24 February 2008

Money and Skin

We have already reached part 8 (out of 24) of our distance-learning course on Karl Marx’s Capital, Volume 1. That is, one-third of the way through it. One of the characteristics of Capital is that the chapters vary very widely in length. This one, Chapter 3,”Money, or the circulation of commodities” is 17,275 words long. But it is very interesting. Marx’s definition of money comes at the beginning of Section 3 of the Chapter:

“The commodity that functions as a measure of value, and, either in its own person or by a representative, as the medium of circulation, is money.”

The way to deal with long or, as you might find them, difficult texts, is to give yourself a certain available amount of time to deal with them. It could be anything from 2 minutes to 20 hours. Then, pace yourself in such a way that you can complete the task in the given time. If it means missing out pieces, or turning the pages in front of you, one at a time, but faster than reading pace, so be it, but get to the end. Or, you may start at the end and work back to the beginning, but get there. See the first linked item below.

Continuing with our previous theme of xenophobia, Carmel Rickard has written in the Weekender of the scandalous treatment of Zimbabweans by magistrates, both in the case of the raid on the Central Methodist Church, and in another, unrelated case of legal xenophobia which was appealed to the Johannesburg High Court. Read Rickard’s lambasting of the magistrates, in the second linked item.

Next come three items relating to Friday’s Forum of Black Journalists (FBJ) meeting, as we all thought it was at the time. But now it turns out that the whole affair was stage-managed by one person, Abbey Makoe, who also happens to be the political editor of the South African Broadcasting Corporation (SABC). Makoe claims to be the chairperson of the steering committee of the FBJ, an organisation that has actually been non-existent for many years past.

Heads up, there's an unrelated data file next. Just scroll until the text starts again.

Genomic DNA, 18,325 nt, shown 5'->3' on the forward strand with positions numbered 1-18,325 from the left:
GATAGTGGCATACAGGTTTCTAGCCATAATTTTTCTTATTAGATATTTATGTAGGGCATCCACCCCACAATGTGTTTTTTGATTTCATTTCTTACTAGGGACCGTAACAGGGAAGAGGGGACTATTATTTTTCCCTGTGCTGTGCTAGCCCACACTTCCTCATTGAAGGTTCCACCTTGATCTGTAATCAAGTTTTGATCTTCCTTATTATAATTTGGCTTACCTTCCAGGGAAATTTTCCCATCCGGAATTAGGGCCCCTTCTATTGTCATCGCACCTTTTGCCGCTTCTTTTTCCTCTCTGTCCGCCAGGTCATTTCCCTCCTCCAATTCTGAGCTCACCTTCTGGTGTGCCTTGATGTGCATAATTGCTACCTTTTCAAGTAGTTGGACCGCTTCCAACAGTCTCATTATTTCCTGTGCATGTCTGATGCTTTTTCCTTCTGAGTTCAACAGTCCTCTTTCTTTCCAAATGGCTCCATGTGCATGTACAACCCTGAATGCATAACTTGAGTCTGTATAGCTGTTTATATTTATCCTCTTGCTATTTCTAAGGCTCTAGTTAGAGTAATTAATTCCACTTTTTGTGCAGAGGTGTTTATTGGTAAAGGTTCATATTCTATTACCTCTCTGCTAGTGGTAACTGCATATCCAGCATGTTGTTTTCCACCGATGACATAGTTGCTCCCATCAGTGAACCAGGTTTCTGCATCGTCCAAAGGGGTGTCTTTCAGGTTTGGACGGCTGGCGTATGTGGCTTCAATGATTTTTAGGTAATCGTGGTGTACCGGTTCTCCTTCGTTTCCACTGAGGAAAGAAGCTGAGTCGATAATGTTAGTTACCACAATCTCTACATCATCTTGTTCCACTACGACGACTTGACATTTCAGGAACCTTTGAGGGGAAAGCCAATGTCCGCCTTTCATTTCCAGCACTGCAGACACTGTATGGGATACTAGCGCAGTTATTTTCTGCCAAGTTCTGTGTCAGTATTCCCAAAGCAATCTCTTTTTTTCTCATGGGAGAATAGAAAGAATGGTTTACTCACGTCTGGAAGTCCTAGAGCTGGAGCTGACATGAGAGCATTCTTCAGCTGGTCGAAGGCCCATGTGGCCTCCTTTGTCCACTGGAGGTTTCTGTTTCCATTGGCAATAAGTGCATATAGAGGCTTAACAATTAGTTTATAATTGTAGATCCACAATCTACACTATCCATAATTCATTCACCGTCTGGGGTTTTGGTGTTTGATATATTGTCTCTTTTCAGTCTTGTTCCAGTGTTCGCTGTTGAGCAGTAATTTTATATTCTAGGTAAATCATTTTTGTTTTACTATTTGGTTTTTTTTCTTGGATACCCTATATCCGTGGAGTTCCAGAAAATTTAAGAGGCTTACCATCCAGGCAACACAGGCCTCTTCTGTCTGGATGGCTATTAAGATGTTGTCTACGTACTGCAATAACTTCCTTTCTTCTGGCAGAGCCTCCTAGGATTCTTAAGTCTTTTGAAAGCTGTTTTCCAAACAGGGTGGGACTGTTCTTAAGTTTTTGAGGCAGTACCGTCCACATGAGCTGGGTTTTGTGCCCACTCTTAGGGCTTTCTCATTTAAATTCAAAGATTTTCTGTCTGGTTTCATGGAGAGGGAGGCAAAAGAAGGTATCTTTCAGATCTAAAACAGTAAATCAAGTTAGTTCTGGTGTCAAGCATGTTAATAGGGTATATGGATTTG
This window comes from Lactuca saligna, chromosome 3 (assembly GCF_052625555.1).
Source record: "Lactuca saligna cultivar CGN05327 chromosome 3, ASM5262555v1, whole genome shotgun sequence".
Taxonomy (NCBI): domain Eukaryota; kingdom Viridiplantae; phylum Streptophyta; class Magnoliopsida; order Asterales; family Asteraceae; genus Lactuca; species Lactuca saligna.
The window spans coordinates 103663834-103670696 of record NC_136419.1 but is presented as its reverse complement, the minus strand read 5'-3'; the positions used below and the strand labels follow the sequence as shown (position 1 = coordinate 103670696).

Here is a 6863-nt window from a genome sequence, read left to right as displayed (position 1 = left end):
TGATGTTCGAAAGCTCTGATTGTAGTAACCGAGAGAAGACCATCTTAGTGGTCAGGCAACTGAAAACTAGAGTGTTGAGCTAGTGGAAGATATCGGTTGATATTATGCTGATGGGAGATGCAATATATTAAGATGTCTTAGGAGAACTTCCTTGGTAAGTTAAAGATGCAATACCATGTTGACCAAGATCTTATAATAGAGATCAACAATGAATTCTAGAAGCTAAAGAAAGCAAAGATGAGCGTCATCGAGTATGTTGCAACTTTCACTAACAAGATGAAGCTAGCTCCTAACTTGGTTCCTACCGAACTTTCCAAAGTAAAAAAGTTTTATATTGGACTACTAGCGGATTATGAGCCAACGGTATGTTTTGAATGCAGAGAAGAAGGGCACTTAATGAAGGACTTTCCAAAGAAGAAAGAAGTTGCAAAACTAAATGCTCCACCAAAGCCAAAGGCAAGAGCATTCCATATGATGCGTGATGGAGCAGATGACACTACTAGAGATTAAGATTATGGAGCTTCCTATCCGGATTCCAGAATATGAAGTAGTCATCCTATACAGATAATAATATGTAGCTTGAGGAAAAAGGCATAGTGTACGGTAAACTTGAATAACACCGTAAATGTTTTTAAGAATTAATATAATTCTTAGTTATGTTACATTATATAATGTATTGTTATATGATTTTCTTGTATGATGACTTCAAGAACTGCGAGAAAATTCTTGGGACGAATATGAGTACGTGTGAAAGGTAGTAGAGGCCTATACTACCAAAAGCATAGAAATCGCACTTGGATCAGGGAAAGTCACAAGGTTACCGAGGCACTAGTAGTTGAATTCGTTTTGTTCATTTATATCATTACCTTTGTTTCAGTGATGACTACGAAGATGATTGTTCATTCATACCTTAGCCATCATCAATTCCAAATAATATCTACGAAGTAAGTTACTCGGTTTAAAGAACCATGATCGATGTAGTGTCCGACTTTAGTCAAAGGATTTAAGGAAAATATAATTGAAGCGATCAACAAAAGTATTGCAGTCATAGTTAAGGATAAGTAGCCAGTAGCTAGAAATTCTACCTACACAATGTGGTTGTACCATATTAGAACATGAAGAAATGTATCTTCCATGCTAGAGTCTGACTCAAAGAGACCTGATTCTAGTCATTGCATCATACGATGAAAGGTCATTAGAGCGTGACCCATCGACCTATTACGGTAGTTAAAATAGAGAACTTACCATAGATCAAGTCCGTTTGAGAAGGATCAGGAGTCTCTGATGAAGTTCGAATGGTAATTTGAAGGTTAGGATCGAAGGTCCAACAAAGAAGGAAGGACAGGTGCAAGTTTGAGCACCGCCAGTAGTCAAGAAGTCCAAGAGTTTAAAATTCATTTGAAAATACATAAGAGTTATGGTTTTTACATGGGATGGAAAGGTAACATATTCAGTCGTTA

So the FBJ is now no more than a one-man-band. Friday’s meeting was certainly not a revival of the FBJ. It was only a cheap stratagem of Makoe’s, so that he could put on a showboating performance as host to the President-in-waiting of South Africa, Jacob Gedleyihlekisa Zuma. The racial furore was a smokescreen. Abbey Makoe has “played” Jacob Zuma, but it won't do him any good.

Ray Hartley is the Editor of The Times, a tabloid newspaper that is delivered free to subscribers of the Sunday Times. The Times is sometimes astonishingly right-wing in tone, yet Hartley seems to be a reasonable and thoughtful man. Writing for his personal blog at the Times’ site, Hartley was one of the first to get this story in proportion, whilst other, more foolish whites writers (for example
Michael Trapido of “Thought Leader”) were still “going ballistic” about it. Fiona Forde was at the FBJ meeting, was refused entrance, but spoke to Makoe. Her calm prose removes Emperor Makoe’s phoney clothes, piece by piece. “Karen Bliksem” (commonly assumed to be Jeremy Gordin) is equally devastating.

Alexander Cockburn, Editor of Counterpunch, has seen many US elections and has now produced the first useful account of the one presently contested between John McCain, Hillary Clinton, and Barack Obama. Cockburn leaves you with little room for illusions about any of them, but he is not indifferent.

Last, but not least, comes Fidel Castro, an honourable working journalist published in Cockburn’s magazine alongside other working writers. “We need to open ideological fire,” he writes. Comrade Fidel is also watching the US election from Havana, but he takes time to tell us that the night after he resigned he “slept like never before”. He sounds happy. He is enjoying his new career already!

Communist leader Demetris Christofias defeated Ioannis Kasoulides in the election for the presidency of Cyprus. Christofias got 53.4 percent of the votes. Viva AKEL, viva!

Our next “contact session” is tomorrow (Tuesday).

Click on these links:

Capital Volume 1, C3, Money, Karl Marx, 1867 (17275 words)

Xenophobes in judiciary need transforming, Carmel Rickard, Weekender (681 words)

Race, Zuma, journalists and strawberry pie, Ray Hartley, Times blogs (305 words)

White journalists left out in the cold, Fiona Forde, Sunday Independent (586 words)

Makoe makes feathers fly, Karen Bliksem, Sunday Independent (994 words)

Mushrooming Clouds Hang Over McCain, Alex Cockburn, Counterpunch (2784 words)

Watching the US Presidential Campaign from Havana, F Castro, Counterpunch (843 words)

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